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Phylogenomic analysis reveals dispersal-driven speciation and divergence with gene flow in Lesser Sunda Flying Lizards (Genus Draco)

Citation

Reilly, Sean et al. (2021), Phylogenomic analysis reveals dispersal-driven speciation and divergence with gene flow in Lesser Sunda Flying Lizards (Genus Draco), Dryad, Dataset, https://doi.org/10.5061/dryad.gqnk98skg

Abstract

The Lesser Sunda Archipelago offers exceptional potential as a model system for studying the dynamics of dispersal-driven diversification. The geographic proximity of the islands suggests the possibility for successful dispersal, but this is countered by the permanence of the marine barriers and extreme intervening currents that are expected to hinder gene flow. Phylogenetic and species delimitation analyses of flying lizards (genus Draco) using single mitochondrial genes, complete mitochondrial genomes, and exome-capture data sets identified 9–11 deeply divergent lineages both within and between islands, with the largest islands each containing parapatrically-distributed non-sister lineages. Population clustering and demographic analyses confirmed these genetic boundaries and suggest the occurrence of 9–10 cryptic and non-cryptic species rather than the two species currently recognized. These analyses indicate initial entry of Draco into the archipelago at 5.5–7.5 Ma, with most inter-island colonization events having occurred between 1–3 Ma. Biogeographical model testing favors scenarios integrating geographic distance and historical island connectivity, including an initial stepping-stone dispersal process from the Greater Sunda Shelf through the Sunda Arc as far eastward as Lembata Island. However, rather than reaching the adjacent island of Pantar by dispersing over the 15-km wide Alor Strait, Draco ultimately reached Pantar (and much of the rest of the archipelago) by way of a circuitous route involving dispersal from either Sumbawa or Flores south to Sumba, east to Timor (across a 300-km marine barrier), north to Wetar, and then westward back to Pantar. These findings suggest that historical geological and oceanographic conditions heavily influenced dispersal pathways and gene flow, which in turn drove species formation and shaped species boundaries.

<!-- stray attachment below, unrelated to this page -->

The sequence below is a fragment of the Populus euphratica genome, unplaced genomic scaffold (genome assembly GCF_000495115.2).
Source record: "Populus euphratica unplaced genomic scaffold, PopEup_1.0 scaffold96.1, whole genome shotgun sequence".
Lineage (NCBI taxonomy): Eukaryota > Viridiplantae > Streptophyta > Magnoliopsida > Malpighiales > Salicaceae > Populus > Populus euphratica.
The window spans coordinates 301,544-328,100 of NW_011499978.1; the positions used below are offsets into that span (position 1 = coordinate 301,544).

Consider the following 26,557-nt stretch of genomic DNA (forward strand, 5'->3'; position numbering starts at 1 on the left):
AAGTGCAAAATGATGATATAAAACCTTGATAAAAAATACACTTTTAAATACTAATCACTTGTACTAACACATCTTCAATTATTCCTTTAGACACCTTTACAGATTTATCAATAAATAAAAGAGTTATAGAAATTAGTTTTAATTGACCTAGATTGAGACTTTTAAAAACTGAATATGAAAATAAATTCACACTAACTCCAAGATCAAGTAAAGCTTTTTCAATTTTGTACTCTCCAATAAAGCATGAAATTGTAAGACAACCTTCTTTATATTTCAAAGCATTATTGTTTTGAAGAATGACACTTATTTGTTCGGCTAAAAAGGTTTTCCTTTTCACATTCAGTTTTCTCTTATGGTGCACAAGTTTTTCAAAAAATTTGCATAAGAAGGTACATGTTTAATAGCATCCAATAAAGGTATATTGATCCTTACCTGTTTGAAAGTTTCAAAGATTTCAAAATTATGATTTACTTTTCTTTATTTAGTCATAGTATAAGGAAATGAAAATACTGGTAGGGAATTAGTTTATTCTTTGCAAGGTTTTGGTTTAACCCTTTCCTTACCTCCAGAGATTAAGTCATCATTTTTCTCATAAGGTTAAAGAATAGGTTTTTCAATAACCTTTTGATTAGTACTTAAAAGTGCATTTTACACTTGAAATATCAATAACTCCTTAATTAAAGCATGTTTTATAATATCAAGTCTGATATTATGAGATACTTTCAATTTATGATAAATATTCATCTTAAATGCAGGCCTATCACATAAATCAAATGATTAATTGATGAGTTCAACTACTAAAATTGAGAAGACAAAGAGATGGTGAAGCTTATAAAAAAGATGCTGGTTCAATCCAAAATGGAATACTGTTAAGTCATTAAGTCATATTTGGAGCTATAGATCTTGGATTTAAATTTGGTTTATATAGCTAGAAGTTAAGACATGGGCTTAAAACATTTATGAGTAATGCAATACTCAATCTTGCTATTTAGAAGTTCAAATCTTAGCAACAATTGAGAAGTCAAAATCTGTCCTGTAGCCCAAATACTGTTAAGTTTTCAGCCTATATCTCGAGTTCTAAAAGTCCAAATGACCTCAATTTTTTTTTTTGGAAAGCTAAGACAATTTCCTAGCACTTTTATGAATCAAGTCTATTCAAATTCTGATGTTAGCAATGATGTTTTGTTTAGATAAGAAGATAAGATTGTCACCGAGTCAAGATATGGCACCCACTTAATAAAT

Methods

This data repository contains Supplementary Matarials, software input files, and the probe design file. For information on how the dataset was collected see the 'Supplementary Methods' section of the file.

Funding

National Science Foundation, Award: DEB-1258185

National Science Foundation, Award: DEB-1652988

National Science Foundation, Award: DEB-1457845